More than 330 retired teachers still working despite pledge to use graduates

By Niall Murray, Education Correspondent

MORE than 330 retired teachers were still working in classes this month despite pressure to ensure schools give work to thousands of unemployed teachers.

Figures from the Department of Education show that 186 primary teachers and 147 second-level teachers on the most recent payroll runs were retired. 

The data does not include those paid by vocational education committees (VECs), which manage more than one-third of the country’s second-level schools. 

Despite huge anger at teacher union conferences about the use of retired teachers and unqualified people to take classes, formal discussions have yet to take place between education partners and the department to ensure schools have proper access to qualified unemployed teachers for substitution work. 

More than 3,000 unqualified people have been working in primary classrooms since September, 400 doing so for at least 10 weeks. Another 1,200 retired primary and second-level teachers have been hired for substitution in the current school year. 

The Irish National Teachers’ Organisation (INTO) decided at its annual congress last month that members will no longer work with unqualified people employed to teach from next September, a policy which had not been due to take effect until 2013. 

The move prompted Education Minister Ruairi Quinn to promise measures to help ease the situation, including the possibility of a panel of qualified teachers from which schools could find substitutes locally at short notice.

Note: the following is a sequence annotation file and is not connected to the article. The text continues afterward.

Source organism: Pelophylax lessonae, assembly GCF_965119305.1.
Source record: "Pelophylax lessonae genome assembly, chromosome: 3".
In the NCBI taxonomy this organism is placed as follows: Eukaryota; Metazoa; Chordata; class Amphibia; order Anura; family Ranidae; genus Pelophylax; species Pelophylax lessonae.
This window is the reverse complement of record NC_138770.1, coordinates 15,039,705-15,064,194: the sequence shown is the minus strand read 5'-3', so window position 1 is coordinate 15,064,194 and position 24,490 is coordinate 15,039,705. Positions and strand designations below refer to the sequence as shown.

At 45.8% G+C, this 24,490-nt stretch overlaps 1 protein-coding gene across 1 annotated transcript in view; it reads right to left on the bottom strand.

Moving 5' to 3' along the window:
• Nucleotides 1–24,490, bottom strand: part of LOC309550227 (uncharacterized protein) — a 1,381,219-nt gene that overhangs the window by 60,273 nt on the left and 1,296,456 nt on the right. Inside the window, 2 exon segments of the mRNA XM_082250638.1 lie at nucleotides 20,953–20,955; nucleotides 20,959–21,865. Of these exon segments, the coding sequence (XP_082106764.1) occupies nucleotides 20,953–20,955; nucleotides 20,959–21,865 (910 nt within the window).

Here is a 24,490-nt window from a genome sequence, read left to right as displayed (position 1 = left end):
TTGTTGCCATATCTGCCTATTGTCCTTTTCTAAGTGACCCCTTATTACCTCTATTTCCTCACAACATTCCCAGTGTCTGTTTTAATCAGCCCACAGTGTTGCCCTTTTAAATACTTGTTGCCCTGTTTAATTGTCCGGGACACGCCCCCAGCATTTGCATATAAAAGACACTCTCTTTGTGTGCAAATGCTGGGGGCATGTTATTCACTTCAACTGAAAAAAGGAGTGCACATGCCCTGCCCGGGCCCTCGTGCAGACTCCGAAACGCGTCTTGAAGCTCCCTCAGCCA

Such panels previously operated for 220 schools in 17 areas but were axed last September because the department said the 60 teachers employed on them were not taking classes every day they were paid for. 

However, unions say a supply panel system could be set up, under which payment would only issue for days worked, but still making it easier for schools to get a qualified teacher at short notice. 

“We have consistently urged schools to employ waged teachers where at all possible. What is needed is a structured system for substitution to maximise the employment of teachers without work,” an INTO spokesman said. 

A Department of Education spokesman said officials have been working to identify ways of resolving the issue and an announcement will be made soon. 

Mr Quinn’s Labour Party colleague Michael McCarthy said it is inequitable and grossly unfair that retired teachers are being re-hired when thousands of younger teaching graduates are being force to emigrate because they are unable to get work. He called on the minister to add the removal of this practice to his programme of radical reform within the school system. 

“These retirees are already in receipt of pension payments. It is frankly incredible that the last government allowed this system to evolve over time and it is now incumbent on the new administration to stamp out this wanton waste of public monies,” the Cork South West TD said.

This appeared in the printed version of the Irish Examiner Tuesday, May 24, 2011

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